We have a hometown hero in London right now. Missy Franklin is representing Team USA and Colorado with her wonderful smile, charisma, and of course, several Olympic medals.
But I wonder: how does she do it?
Well, I know she swims faster than everyone else in the pool. But, from the perspective of an athletic trainer, I wonder how she can swim thousands of meters every week with an overuse shoulder injury. Working in a high school, I have spent a lot of time with swimmers in the athletic training room while the rest of the team is at practice. And I am still not 100% sure how she does it, but I do have a few ideas that may help young swimmers, like Missy, keep those shoulders strong and healthy. Below are a few of them.
Quality over quantity
Using proper technique in all exercise that you do should always take precedence over how much you can do. Work closely with your coach to refine your form in every stroke. If form is wavering, stop. With lots of practice, you will be able to maintain proper form throughout long and fast workouts. Let me tell you, your shoulders with thank you for it.
Solid warm up
At the Olympics, there is a warm up/swim down pool that they always talk about but never show. It is there for a reason. Missy doesn’t hop off of the bus from Olympic village and go straight to the starting blocks. She always does a proper warm up. During your warm up, start slow and concentrate on the technique you and your coach have been working so hard to perfect. Learn more about dynamic stretching to incorporate into your warm up.
In swimming, shoulder injuries are very common. Instead of waiting for a shoulder injury to occur and then performing rehab, take some time now to do those same exercises. Call it “prehab” if you want. Include some rotator cuff, and shoulder and core strengthening exercises into your daily routine. They work great as part of your warm up, or hop out of the pool between sets to squeeze few in, almost like circuit training.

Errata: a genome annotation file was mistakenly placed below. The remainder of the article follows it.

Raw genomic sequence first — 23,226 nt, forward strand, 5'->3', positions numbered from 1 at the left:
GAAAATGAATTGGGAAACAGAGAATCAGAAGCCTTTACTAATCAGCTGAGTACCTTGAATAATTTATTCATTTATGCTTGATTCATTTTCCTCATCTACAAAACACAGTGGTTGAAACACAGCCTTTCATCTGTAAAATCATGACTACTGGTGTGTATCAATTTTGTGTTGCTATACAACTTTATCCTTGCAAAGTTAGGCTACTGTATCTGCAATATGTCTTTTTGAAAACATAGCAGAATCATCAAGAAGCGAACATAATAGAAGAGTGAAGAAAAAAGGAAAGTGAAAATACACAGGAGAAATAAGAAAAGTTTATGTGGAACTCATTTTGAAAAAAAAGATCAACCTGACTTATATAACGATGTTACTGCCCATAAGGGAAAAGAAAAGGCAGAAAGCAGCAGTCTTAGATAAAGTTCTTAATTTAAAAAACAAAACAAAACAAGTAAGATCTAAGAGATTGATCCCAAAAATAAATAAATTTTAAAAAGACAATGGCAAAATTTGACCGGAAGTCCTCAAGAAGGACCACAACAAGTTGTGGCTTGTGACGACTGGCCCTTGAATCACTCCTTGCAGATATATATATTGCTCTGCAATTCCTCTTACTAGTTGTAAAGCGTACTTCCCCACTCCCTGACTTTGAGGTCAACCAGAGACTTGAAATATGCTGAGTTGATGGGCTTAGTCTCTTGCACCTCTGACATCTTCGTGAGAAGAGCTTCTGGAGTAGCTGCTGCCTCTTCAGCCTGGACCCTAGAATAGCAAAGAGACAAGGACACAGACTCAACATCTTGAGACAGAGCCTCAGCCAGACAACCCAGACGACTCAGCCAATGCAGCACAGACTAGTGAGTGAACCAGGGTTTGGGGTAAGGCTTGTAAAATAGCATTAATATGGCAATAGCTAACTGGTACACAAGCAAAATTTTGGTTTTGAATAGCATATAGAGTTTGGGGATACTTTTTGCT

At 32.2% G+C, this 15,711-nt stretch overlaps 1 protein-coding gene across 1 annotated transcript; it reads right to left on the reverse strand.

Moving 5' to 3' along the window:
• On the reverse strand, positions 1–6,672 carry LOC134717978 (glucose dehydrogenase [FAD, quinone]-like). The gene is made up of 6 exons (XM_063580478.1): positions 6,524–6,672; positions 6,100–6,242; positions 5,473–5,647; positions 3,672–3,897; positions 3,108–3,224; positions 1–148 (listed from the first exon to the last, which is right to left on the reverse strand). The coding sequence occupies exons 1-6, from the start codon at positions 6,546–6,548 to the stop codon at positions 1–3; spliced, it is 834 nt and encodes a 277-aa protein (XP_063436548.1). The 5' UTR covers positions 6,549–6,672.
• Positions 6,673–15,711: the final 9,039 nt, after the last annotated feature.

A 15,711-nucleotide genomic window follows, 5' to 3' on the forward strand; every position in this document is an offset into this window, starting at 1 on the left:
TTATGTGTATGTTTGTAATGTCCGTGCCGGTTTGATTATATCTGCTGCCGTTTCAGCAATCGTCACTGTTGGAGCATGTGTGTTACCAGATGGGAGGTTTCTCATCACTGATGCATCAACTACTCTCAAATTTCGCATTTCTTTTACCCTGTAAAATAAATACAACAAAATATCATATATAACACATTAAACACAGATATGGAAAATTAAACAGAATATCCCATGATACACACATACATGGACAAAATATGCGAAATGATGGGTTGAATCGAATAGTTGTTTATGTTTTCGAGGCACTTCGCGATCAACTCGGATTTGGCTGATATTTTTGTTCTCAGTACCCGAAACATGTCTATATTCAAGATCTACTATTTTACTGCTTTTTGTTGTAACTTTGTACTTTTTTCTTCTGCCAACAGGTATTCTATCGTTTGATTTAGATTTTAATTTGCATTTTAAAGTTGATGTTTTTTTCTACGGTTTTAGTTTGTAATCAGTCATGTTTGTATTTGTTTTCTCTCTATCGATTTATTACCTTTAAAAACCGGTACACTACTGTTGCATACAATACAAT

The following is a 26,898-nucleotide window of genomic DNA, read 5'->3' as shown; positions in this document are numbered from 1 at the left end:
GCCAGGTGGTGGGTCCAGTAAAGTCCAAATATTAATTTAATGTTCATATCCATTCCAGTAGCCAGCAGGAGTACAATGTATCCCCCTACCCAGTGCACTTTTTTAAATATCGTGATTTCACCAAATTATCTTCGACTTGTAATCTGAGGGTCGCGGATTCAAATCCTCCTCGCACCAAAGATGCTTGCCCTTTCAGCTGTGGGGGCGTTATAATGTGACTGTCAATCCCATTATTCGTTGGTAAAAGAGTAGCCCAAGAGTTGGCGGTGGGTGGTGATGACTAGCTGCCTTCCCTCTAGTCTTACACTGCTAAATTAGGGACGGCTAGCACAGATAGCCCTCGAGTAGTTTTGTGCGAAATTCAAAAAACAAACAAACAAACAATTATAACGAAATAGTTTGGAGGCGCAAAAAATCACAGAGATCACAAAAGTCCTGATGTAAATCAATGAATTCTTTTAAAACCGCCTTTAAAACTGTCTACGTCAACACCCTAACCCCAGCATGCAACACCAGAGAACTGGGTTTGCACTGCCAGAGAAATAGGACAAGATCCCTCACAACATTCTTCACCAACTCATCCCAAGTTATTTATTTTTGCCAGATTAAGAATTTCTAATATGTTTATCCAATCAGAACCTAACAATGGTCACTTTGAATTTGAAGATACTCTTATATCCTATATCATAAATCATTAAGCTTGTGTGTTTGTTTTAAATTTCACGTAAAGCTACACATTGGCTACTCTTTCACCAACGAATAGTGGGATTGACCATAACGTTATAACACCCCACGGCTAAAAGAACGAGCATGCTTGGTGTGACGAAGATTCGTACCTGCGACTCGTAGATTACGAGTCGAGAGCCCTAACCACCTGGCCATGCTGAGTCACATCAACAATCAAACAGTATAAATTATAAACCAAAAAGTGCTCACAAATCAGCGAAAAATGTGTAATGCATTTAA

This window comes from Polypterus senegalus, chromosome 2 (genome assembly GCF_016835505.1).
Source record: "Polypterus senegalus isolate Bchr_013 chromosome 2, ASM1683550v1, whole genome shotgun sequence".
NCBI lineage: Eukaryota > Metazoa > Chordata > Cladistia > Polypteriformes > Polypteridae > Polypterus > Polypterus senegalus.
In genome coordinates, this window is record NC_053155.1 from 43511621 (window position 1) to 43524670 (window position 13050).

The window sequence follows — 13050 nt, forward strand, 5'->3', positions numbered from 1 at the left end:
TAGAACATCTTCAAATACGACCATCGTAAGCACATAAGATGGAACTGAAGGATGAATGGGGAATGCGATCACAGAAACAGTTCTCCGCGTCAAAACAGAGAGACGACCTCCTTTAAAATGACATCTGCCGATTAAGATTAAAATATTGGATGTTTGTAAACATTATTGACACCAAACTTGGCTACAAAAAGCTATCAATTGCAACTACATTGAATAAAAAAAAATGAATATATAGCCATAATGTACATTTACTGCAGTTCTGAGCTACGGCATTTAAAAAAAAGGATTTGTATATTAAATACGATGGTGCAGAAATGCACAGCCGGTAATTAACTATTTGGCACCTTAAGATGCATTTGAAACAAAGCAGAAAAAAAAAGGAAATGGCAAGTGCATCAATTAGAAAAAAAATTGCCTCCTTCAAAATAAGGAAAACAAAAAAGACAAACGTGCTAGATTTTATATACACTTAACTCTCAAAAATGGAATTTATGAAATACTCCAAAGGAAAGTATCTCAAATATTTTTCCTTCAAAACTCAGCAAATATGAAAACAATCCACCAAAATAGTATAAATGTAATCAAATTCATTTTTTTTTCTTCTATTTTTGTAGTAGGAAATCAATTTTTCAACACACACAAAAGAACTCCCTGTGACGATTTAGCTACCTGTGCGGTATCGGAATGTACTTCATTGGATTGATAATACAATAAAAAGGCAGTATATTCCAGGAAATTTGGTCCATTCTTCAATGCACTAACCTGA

Exercise is about the work you do, not the rest you take, right? Wrong. Anytime you put stress on your body, you need to recover. To get the benefits of rest you don’t always have to lay on the couch. Rather, you can do a different, low intensity routine, like jumping on a stationary bike, going for a hike (check out the top 5 hikes in the Denver area) or playing a game of soccer with friends. Let those shoulders take a break and allow your whole body to recover.
For your body to get stronger it needs the proper building blocks, which comes in the form of food. Eating the right foods in the right quantity is a very important part of staying healthy and continuing to make improvements. Missy must eat almost as much as Michael Phelps does to stay healthy during all of her training. Here are some resourceful blog posts from our experts that can help you get started.
Training for any sport can be a challenge. Realistically, however, the only way that you will be able to spend as much time in the pool as Missy is to stay healthy. I hope you can incorporate a few of these ideas into your training and realize that proper training and good health are the best ways to avoid the risk of a shoulder injury.
Written by: Ben Locke, ATC, Athletic Trainer, Sports Medicine for Young Athletes, Children’s Hospital Colorado. Did you like this blog post? Then consider subscribing to our blog to receive helpful advice, resources and information for young athletes.